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Bengals Weekly Lineman: The good and mostly the ugly

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The Broncos had no trouble pressuring Jeff Driskel throughout his first career start.

Denver Broncos v Cincinnati Bengals Photo by Andy Lyons/Getty Images

There’s no two ways about it, the Bengals are banged up. With 14(!!!) players on injured reserve through 13 weeks (not counting A.J. Green whom is out for the year), no other team in the NFL has more. Because of this unfortunate fact, the Bengals have had to get creative with their depth, specifically with their trench units.

For starters, they went to the free agent market to find role players. They picked up defensive tackles Christian Ringo and Niles Scott to shore up the defensive line following both Adolphus Washington and Josh Tupou suffering season-ending injuries. On the offensive line, they were able to bring back Andre Smith into the fold after he was waived by the Cardinals last week and even activated him over Cedric Ogbuehi.

Smith was brought in because Cordy Glenn has been out with a back injury and Jake Fisher was one of the 14th player to go on injured reserve this season. Having joined the team this past Thursday, it was unlikely Smith would be playing on Sunday’s game against the Broncos and that remained true throughout the Bengals’ 24-10 loss at home. But they did make some major changes on the left side of the line regardless.

For the second year in a row, left guard Clint Boling was kicked out to left tackle to compensate for the starter being injured. Boling did this twice last year to end the season, and this game was his first time back there and his third career game at the position. Next to him at left guard wasn’t Boling’s backup at that position in Christian Westerman, but Trey Hopkins, who has now played all three interior positions this season.

The rest of the line looked the same as it’s been since Billy Price’s return to center. Regardless, the issues protecting quarterback Jeff Driskel in his first start spanned all over the line and all throughout the game whenever Driskel dropped back to pass and had to hold onto the ball for more than three seconds.

Like I said, no one was spared.

Price specifically played a bad game and looked clueless at times in pass protection, which I suppose was a theme for the entire line. Often times they let the defender dictate the rep and were completely passive in their sets. This goes against the propaganda that was echoed through the halls of Paul Brown Stadium upon offensive line coach Frank Pollack’s arrival this offseason, but sure enough, they played timid against a far more superior defensive line.

Because of this, nearly everyone from superstar edge-rusher Von Miller to even nose tackle Domata Peko went home with numerous quality wins and made Driskel’s day far more tougher than it had to be. The run blocking wasn’t nearly as big of an issue, but of course Bill Lazor didn’t incorporate it nearly enough as he should’ve, as it’s been like that for as long as he’s been an offensive coordinator anywhere. It’s true: running the ball on average doesn’t impact the game as much as the pass, but when you have a backup quarterback in, EPA benefits probably need to be sacrificed for the greater good.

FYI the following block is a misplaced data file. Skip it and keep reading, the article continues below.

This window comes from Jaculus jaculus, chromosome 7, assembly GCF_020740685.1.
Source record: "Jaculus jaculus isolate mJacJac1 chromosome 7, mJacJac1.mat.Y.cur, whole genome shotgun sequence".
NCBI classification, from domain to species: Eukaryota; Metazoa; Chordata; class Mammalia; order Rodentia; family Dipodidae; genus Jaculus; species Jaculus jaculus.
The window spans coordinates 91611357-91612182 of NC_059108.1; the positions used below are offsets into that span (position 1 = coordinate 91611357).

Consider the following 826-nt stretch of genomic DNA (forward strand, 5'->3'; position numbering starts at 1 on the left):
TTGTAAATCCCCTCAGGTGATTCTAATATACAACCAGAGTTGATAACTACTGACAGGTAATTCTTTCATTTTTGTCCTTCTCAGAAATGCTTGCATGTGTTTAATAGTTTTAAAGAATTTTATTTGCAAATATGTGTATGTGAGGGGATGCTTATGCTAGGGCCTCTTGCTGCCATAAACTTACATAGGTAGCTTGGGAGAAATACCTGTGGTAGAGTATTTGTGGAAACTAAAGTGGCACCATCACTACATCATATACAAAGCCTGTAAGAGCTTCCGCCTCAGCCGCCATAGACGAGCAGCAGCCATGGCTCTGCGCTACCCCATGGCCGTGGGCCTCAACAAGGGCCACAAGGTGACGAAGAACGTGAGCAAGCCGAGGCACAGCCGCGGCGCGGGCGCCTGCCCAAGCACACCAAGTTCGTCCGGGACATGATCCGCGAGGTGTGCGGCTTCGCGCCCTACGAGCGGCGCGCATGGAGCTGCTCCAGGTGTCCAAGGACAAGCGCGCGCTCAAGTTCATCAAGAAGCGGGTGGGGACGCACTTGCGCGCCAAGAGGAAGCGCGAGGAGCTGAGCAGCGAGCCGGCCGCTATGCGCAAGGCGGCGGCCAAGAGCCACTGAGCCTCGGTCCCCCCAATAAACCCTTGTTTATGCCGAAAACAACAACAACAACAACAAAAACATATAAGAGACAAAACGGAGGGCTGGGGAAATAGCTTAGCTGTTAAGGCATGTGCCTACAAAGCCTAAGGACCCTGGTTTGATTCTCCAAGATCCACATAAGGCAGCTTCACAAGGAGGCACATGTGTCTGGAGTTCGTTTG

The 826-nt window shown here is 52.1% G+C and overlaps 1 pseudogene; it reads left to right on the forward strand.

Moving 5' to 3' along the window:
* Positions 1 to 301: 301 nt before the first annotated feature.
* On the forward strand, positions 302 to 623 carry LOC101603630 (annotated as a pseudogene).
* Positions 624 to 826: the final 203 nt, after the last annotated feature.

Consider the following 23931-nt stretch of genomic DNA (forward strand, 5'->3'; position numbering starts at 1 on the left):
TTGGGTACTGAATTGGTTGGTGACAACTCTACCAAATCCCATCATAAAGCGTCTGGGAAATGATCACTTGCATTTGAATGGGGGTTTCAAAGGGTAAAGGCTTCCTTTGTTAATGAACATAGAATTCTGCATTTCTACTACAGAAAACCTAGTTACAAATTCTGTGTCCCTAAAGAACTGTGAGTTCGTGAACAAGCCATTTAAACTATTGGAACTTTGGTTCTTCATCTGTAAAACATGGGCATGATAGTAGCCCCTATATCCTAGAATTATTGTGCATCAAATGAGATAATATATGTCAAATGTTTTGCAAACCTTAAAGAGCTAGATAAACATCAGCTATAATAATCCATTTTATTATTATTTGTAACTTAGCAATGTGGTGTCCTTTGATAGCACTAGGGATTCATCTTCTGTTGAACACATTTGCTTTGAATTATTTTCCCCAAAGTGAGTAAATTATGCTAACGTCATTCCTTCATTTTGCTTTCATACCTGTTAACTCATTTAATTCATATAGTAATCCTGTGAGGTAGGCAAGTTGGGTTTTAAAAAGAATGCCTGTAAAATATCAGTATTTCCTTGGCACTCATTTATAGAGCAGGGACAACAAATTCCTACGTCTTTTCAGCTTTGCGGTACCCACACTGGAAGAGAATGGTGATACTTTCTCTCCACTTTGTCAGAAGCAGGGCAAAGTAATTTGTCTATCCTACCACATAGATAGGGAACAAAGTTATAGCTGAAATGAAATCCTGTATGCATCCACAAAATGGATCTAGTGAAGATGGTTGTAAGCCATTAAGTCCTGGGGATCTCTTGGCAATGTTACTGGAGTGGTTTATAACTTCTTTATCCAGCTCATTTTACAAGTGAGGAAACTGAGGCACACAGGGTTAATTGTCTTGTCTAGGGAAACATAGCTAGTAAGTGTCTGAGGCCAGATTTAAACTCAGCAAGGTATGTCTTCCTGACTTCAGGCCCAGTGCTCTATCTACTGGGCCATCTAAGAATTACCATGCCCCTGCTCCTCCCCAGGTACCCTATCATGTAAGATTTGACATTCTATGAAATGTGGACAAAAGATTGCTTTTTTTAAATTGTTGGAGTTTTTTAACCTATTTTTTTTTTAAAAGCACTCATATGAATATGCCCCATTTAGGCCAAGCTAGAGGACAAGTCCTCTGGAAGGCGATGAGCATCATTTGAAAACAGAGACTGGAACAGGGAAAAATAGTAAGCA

Speaking of run games, the Broncos have a pretty good one, and they torched the Bengals defense as the game lingered towards the end. When the game was still competitive, the new duo of defensive tackles each made an impressive run stop against the dominant Phillip Lindsay at running back, while the tandem of young edge rushers in Sam Hubbard and Jordan Willis each received a sack courtesy of the work done by Geno Atkins:

For as bad as the Bengals defense has been this year, we’re going to look back at the group and realize that defensive tackle wasn’t one of the problems. Atkins is obviously elite and Billings has eventually come into his own as a solid nose tackle. Behind them now, the depth has looked promising. Scott and Ringo haven’t played much but the look aggressive and aware in their run fits, which is also promising to see from younger players.

Even before Scott and Ringo joined the team on such desperate notice, Ryan Glasgow looked like he was turning a corner before he tore his ACL in Week 3, and Adolphus Washington was doing a decent job at salvaging his young career after the team signed him to replace Glasgow. Washington was another aforementioned member of the current militia the Bengals have on injured reserve.

On the edge, it’s a different story. Hubbard now has four sacks on the year, but he and Willis still lack quality pass-rushing moves and both of their sacks weren’t exactly earned for their efforts. Atkins’ impact hasn’t been noticed on the box score, but make no mistake, plays like those two sacks are exactly why he remains invaluable even in his ninth year.


Now, Cincinnati’s attention is centered on the 9-3 Super Chargers of Los Angeles, as the Bengals will be playing in (or in this case right next to) the City of Angels for the first time since 1990. The Chargers recently had edge-rusher Joey Bosa return to the field, and the third-year stud has three sacks in his first three games back — all coming from the left edge of the defense.

It’s safe to say the Bengals — specifically Bobby Hart’s — troubles at protecting Driskel are only just beginning.